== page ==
Psychology and literature have always been considered quite intimate and neighboring to each other. But the aspect to underline is that the word "Psychology" has often been used in a very negligent manner. Common sentences like 'his psychology is not good' or, 'he is crack' or 'he is mental' show how ignorantly people refer to the complex, well knit branch of science and medicine namely Psychology. Psychology as an objective science of human behavior is based on critical observation, experimentation, surveys and research.
McNeil and Rubin explain -
"Human behavior is nothing less than the substance of our lives - our actions, our thoughts, our attitudes, our moods, even our hopes and dreams...The purpose of Psychology as a science and profession is two fold ; first, to provide better answers to psychological questions than the "everyday psychologist" faces; and second to help people make use of these answers in shaping their own lives"(l)
Psychology quenches our curiosity regarding the puzzles of human behavior and helps in improving human lives.
Literature on the other hand is the written word which supplies delight, diversion and a kind of mental solace. Literature reflects human conduct, human habits, aspirations, deficiencies and prospects in an aesthetic and emphatic fashion. The connoisseurs of literature estimate and interpret the subject matter of novels, poems, dramas and explain them for us. Traditionally these critics depend on their own insight and the insight of other experts. But since 1980s we have seen the growth of a fascinating trend where to analyze a fictional theme or figure, the critic takes help directly from the textbook of Psychology. Psychology now solves the puzzles of human behavior depicted in literature. Northrop Frye took a confident step when he brought Carl Jung directly to the classes of literature by applying his concept of "racial memory" on literature. Myth Criticism is a gift of Psychology. Psychologists researched and surveyed and discovered 'racial memory' imprinted on our genes. They explained the relevance of this 'unconscious memory' in our day to day behavior.(2) This discovery led to a new school of literary criticism known as the school of myth criticism.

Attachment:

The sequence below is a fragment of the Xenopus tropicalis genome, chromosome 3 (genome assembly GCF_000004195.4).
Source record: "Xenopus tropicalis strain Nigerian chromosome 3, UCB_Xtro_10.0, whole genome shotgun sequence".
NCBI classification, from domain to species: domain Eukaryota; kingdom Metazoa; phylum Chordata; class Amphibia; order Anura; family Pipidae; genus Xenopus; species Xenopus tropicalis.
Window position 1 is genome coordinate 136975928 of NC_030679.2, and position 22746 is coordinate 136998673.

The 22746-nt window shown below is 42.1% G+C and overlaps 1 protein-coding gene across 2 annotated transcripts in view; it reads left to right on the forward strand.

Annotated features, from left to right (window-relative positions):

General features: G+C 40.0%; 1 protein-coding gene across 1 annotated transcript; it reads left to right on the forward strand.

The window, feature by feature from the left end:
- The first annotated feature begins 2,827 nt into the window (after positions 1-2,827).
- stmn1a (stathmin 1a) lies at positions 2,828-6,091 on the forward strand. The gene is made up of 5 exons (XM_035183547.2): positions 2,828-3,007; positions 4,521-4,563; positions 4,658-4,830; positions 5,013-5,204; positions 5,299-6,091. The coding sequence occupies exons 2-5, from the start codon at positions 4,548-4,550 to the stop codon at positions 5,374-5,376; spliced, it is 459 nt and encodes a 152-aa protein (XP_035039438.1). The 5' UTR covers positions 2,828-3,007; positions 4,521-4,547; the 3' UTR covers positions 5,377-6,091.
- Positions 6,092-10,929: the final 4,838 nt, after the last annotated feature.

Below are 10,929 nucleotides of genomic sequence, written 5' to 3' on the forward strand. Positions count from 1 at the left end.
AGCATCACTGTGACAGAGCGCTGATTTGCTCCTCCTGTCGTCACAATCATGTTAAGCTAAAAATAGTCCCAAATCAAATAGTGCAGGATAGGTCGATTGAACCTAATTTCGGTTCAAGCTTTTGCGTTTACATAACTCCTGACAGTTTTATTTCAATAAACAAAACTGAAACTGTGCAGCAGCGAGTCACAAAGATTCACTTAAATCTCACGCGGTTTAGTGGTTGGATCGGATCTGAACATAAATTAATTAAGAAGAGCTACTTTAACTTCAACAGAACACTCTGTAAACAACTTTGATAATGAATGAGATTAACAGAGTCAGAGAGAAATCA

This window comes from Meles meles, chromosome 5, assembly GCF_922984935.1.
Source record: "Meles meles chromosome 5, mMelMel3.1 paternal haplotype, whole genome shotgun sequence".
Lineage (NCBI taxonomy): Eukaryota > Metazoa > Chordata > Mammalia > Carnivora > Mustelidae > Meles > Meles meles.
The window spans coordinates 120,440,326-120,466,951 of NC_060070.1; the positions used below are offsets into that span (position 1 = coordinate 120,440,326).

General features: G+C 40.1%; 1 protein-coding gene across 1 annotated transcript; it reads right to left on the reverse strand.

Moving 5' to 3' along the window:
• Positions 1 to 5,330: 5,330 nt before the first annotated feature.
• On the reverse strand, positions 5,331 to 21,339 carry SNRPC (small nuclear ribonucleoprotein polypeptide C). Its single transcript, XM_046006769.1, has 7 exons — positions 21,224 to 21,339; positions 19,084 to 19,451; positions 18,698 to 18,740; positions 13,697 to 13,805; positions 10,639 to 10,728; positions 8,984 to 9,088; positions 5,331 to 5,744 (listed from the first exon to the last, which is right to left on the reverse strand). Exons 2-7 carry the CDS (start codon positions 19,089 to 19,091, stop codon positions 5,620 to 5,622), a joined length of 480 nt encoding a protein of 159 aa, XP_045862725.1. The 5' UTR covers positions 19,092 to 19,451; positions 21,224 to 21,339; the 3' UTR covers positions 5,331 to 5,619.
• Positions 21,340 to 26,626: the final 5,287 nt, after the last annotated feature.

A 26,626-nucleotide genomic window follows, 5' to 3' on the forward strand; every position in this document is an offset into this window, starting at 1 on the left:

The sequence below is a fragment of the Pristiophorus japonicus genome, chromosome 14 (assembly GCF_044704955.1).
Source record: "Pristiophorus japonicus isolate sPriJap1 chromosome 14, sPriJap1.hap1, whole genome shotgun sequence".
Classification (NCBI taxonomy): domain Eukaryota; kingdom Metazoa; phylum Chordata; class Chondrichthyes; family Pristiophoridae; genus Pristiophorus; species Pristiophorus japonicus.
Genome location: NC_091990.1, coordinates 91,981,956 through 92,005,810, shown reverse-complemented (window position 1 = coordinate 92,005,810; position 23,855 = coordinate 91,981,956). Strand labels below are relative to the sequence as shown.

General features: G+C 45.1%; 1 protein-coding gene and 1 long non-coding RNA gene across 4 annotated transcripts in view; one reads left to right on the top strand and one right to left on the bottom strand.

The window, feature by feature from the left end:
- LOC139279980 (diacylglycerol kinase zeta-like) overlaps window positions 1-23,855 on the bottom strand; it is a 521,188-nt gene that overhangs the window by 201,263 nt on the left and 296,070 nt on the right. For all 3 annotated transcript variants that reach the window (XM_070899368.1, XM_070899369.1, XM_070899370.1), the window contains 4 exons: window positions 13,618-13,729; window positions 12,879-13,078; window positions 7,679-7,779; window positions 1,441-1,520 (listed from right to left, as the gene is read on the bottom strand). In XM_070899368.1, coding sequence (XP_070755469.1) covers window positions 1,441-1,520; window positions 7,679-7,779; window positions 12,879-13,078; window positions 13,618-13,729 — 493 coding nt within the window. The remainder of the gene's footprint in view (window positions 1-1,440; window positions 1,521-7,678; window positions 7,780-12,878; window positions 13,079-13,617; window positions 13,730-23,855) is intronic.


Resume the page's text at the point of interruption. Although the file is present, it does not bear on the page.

I wish to apply certain established psychological precepts taken from the textbooks of General Psychology, Child Psychology, Social-Psychology and Organizational Psychology on literary figures. I find it extremely gratifying to study these literary characters as though they are living beings. The endeavor is to review their actions just as psychologists observe and understand living people.
Loneliness, isolation, alienation, and lack of communication are common symptoms of major literary figures and these symptoms often aggravate into further psychopathic disorders like silence and depression. Right from Prince Hamlet to Arundhati Roy's Estha, the inability to cope with stress has always plagued literary characters. These protagonists shell and imprison themselves tightly and tend to lose communication and contact with the world and other people. They feel lonely ever when surrounded by others. "One can be alone without being lonely as well as lonely without being alone"(3) Shaver and Pubenstein (1980) found that the loneliest people were those, whose one parent is unhelpful, hostile and shows disregard for the other parent. Hamlet's case is not that of Oedipus complex (as is often held) but just a case of his mother's disregard for his father. Gertude's actions establish her insulting attitude towards Hamlet's father and this behavior of the mother results in patterns of depression in Hamlet. His uttering where he finds himself and the world worthless clearly decide that the Prince is severely depressed.